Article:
• Body movement and joint function: Almost every movable joint in the body is soaking with a substance called synovial fluid. It's comprised almost entirely of water and resembles a balloon squished between two surfaces. The synovial provides cushioning and absorbs the compressive load that the two joint surfaces experience. In addition, synovial fluid helps deliver nutrients to the bones and cartilage of the joint. Without proper hydration, the spinal joints can become very stiff and lead to injury or early degeneration.

                If you are wondering how much water you should be taking in daily, you are not alone. Most people are unaware of the actual recommendations!   We recommend 32 ounces of water, at the very least.  The ideal recommendation is arrived at by dividing your weight in half, and drinking that many ounces of water a day.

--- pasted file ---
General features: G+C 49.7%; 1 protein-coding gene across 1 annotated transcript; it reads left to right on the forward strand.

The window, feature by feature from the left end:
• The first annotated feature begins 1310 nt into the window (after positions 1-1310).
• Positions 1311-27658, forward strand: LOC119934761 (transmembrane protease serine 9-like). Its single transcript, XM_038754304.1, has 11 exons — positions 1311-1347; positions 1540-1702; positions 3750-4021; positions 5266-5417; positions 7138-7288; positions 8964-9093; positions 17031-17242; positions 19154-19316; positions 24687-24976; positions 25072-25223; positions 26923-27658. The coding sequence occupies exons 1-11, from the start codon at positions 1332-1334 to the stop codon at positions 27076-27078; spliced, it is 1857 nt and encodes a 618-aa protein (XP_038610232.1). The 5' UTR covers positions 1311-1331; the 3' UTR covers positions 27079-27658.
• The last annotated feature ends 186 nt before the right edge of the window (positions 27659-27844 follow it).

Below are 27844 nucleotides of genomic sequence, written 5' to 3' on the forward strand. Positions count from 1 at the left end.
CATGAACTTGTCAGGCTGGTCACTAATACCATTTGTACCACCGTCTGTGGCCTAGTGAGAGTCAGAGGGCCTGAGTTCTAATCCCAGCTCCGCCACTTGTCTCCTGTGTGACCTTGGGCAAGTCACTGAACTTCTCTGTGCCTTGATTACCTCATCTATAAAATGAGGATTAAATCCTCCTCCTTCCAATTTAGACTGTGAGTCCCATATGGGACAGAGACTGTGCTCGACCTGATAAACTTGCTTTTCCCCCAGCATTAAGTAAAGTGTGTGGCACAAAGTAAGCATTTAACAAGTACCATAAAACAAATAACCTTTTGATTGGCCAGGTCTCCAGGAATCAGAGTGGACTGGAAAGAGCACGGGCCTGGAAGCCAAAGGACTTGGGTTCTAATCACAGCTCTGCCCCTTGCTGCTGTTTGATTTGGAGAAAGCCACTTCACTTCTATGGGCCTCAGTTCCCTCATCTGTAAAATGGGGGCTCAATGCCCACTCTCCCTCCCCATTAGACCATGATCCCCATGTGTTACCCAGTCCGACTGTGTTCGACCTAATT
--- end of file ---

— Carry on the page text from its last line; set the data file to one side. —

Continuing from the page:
7 Common Signs of Nutrient Deficiency

Posted by:
Dr. Clingan

7 Common Signs of Nutrient Deficiency 

               Many people are unaware of the risks of nutrient deficiency.  Please take a moment to read the following possibilities.

-Poor Night Vision

                Vitamin A, known as retinol, is essential for promoting good vision and overall eye health.  It also helps to maintain healthy skin and soft tissues throughout the body.

- Cracks at the Corners of the Mouth

                More likely to occur for those following vegetarian diets because it's harder to get sufficient zinc, iron, and B12.

-Sores or Discoloration of the Mouth or Tongue

                Water-soluble B vitamins are essential for the health of the mouth and tongue.  Unfortunately, the body doesn't store them, so we have to constantly replenish them to maintain health.

-Weak, Spotted or Ridged Nails